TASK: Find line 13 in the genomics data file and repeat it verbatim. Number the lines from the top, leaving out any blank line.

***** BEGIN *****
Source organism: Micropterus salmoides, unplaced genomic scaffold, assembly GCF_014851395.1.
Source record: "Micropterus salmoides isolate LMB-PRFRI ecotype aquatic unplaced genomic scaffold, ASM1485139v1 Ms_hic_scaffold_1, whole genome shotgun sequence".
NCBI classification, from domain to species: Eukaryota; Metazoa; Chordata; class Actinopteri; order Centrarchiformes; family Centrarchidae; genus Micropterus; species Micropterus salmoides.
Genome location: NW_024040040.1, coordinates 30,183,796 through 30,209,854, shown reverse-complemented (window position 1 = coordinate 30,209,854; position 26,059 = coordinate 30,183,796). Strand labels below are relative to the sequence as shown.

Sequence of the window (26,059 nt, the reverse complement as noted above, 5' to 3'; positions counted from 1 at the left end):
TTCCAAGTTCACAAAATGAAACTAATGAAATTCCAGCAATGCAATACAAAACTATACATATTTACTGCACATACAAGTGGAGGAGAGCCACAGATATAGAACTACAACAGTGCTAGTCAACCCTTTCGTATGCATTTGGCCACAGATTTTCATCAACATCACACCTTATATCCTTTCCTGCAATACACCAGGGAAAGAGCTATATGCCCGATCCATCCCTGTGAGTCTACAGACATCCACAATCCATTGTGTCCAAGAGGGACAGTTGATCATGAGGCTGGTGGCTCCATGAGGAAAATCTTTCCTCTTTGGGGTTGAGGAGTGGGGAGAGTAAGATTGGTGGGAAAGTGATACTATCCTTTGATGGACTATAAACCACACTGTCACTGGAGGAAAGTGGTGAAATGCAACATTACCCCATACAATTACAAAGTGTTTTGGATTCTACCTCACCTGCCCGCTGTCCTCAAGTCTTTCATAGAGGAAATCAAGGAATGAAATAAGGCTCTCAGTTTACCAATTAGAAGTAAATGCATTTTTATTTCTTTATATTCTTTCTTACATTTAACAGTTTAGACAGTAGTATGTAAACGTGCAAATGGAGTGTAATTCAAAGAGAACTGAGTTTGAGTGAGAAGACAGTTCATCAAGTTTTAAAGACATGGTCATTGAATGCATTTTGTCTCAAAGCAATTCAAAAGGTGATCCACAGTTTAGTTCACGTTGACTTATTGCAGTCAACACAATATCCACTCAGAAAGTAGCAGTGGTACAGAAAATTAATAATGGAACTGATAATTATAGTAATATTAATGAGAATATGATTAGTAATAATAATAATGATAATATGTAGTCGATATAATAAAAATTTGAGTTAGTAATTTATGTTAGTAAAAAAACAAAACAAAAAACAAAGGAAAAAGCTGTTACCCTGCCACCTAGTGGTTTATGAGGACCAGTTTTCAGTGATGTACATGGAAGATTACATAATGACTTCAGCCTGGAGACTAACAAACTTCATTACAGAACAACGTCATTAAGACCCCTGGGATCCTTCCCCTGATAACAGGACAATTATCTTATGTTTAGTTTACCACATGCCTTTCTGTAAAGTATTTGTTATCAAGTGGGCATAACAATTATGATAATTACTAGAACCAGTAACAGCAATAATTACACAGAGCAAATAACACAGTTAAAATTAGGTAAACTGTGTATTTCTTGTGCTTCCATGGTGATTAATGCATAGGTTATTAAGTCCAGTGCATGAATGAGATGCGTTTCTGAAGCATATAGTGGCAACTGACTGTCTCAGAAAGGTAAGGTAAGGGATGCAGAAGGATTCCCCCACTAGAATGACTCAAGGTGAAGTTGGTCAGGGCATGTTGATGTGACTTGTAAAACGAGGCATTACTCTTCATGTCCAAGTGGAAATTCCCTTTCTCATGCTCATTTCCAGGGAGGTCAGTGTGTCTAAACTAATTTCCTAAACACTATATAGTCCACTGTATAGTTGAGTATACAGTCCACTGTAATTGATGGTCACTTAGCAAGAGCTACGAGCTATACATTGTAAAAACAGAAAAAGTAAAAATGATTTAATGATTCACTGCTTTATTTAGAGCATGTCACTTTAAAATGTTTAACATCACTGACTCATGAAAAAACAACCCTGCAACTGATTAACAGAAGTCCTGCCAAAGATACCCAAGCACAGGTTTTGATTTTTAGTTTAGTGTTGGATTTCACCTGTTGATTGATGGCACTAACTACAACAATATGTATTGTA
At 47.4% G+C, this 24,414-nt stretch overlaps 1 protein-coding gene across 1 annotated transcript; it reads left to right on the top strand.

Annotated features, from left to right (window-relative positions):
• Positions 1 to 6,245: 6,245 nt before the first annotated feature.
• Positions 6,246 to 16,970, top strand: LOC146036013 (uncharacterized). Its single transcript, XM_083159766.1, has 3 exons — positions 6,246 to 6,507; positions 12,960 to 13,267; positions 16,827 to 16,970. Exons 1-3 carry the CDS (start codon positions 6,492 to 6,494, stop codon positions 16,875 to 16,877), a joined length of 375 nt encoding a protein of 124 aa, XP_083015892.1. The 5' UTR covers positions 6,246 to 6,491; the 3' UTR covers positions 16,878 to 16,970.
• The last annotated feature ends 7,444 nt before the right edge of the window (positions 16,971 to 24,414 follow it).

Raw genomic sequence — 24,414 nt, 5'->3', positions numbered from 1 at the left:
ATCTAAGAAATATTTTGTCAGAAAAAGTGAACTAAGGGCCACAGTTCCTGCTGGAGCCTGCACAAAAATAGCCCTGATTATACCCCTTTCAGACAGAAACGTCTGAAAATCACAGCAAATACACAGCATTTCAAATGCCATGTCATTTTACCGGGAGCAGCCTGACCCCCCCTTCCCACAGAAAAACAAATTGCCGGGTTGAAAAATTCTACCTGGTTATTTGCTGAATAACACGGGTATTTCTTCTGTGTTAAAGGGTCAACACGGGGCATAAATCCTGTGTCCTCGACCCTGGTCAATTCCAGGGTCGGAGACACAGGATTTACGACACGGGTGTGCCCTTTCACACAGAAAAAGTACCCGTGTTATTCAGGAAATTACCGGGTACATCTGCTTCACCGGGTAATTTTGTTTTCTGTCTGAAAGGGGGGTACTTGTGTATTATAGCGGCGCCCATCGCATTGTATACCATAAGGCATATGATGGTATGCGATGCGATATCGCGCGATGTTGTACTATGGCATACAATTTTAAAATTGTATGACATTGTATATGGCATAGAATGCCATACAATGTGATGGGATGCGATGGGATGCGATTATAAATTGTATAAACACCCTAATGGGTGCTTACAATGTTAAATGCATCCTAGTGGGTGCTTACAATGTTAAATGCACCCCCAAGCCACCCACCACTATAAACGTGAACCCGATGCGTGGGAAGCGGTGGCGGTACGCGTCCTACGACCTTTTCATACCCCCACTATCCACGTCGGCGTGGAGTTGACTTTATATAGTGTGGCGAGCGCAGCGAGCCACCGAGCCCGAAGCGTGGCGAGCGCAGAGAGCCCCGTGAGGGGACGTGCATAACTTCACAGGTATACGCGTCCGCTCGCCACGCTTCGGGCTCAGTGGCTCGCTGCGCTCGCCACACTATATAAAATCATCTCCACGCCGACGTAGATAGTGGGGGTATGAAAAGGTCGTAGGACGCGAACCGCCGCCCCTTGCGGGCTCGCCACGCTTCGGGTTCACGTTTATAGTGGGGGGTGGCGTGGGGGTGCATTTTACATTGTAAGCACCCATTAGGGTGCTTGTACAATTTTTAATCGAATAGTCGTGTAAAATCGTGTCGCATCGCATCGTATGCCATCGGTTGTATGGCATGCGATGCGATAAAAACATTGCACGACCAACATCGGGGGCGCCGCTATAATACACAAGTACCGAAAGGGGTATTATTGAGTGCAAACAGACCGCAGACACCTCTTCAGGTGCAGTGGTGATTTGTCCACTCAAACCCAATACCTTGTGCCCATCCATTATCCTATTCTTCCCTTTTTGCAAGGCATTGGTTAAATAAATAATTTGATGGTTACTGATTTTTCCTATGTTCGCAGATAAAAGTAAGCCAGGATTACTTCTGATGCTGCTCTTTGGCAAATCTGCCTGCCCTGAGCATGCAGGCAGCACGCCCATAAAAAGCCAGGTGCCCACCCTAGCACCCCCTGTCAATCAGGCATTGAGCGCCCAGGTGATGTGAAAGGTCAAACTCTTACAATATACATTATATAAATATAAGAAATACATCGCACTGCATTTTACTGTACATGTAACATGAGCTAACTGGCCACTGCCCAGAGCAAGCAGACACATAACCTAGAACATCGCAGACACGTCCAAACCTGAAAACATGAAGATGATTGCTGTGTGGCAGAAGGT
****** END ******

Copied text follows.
ATCTAAGAAATATTTTGTCAGAAAAAGTGAACTAAGGGCCACAGTTCCTGCTGGAGCCTGCACAAAAATAGCCCTGATTATACCCCTTTCAGACAGAAACGTCTGAAAATCACAGCAAATACACAGCATTTCAAATGCCATGTCATTTTACCGGGAGCAGCCTGACCCCCCCTTCCCACAGAAAAACAAATTGCCGGGTTGAAAAATTCTACCTGGTTATTTGCTGAATAACACGGGTATTTCTTCTGTGTTAAAGGGTCAACACGGGGCATAAATCCTGTGTCCTCGACCCTGGTCAATTCCAGGGTCGGAGACACAGGATTTACGACACGGGTGTGCCCTTTCACACAGAAAAAGTACCCGTGTTATTCAGGAAATTACCGGGTACATCTGCTTCACCGGGTAATTTTGTTTTCTGTCTGAAAGGGGGGTACTTGTGTATTATAGCGGCGCCCATCGCATTGTATACCATAAGGCATATGATGGTATGCGATGCGATATCGCGCGATGTTGTACTATGGCATACAATTTTAAAATTGTATGACATTGTATATGGCATAGAATGCCATACAATGTGATGGGATGCGATGGGATGCGATTATAAATTGTATAAACACCCTAATGGGTGCTTACAATGTTAAATGCATCCTAGTGGGTGCTTACAATGTTAAATGCACCCCCAAGCCACCCACCACTATAAACGTGAACCCGATGCGTGGGAAGCGGTGGCGGTACGCGTCCTACGACCTTTTCATACCCCCACTATCCACGTCGGCGTGGAGTTGACTTTATATAGTGTGGCGAGCGCAGCGAGCCACCGAGCCCGAAGCGTGGCGAGCGCAGAGAGCCCCGTGAGGGGACGTGCATAACTTCACAGGTATACGCGTCCGCTCGCCACGCTTCGGGCTCAGTGGCTCGCTGCGCTCGCCACACTATATAAAATCATCTCCACGCCGACGTAGATAGTGGGGGTATGAAAAGGTCGTAGGACGCGAACCGCCGCCCCTTGCGGGCTCGCCACGCTTCGGGTTCACGTTTATAGTGGGGGGTGGCGTGGGGGTGCATTTTACATTGTAAGCACCCATTAGGGTGCTTGTACAATTTTTAATCGAATAGTCGTGTAAAATCGTGTCGCATCGCATCGTATGCCATCGGTTGTATGGCATGCGATGCGATAAAAACATTGCACGACCAACATCGGGGGCGCCGCTATAATACACAAGTACCGAAAGGGGTATTATTGAGTGCAAACAGACCGCAGACACCTCTTCAGGTGCAGTGGTGATTTGTCCACTCAAACCCAATACCTTGTGCCCATCCATTATCCTATTCTTCCCTTTTTGCAAGGCATTGGTTAAATAAATAATTTGATGGTTACTGATTTTTCCTATGTTCGCAGATAAAAGTAAGCCAGGATTACTTCTGATGCTGCTCTTTGGCAAATCTGCCTGCCCTGAGCATGCAGGCAGCACGCCCATAAAAAGCCAGGTGCCCACCCTAGCACCCCCTGTCAATCAGGCATTGAGCGCCCAGGTGATGTGAAAGGTCAAACTCTTACAATATACATTATATAAATATAAGAAATACATCGCACTGCATTTTACTGTACATGTAACATGAGCTAACTGGCCACTGCCCAGAGCAAGCAGACACATAACCTAGAACATCGCAGACACGTCCAAACCTGAAAACATGAAGATGATTGCTGTGTGGCAGAAGGT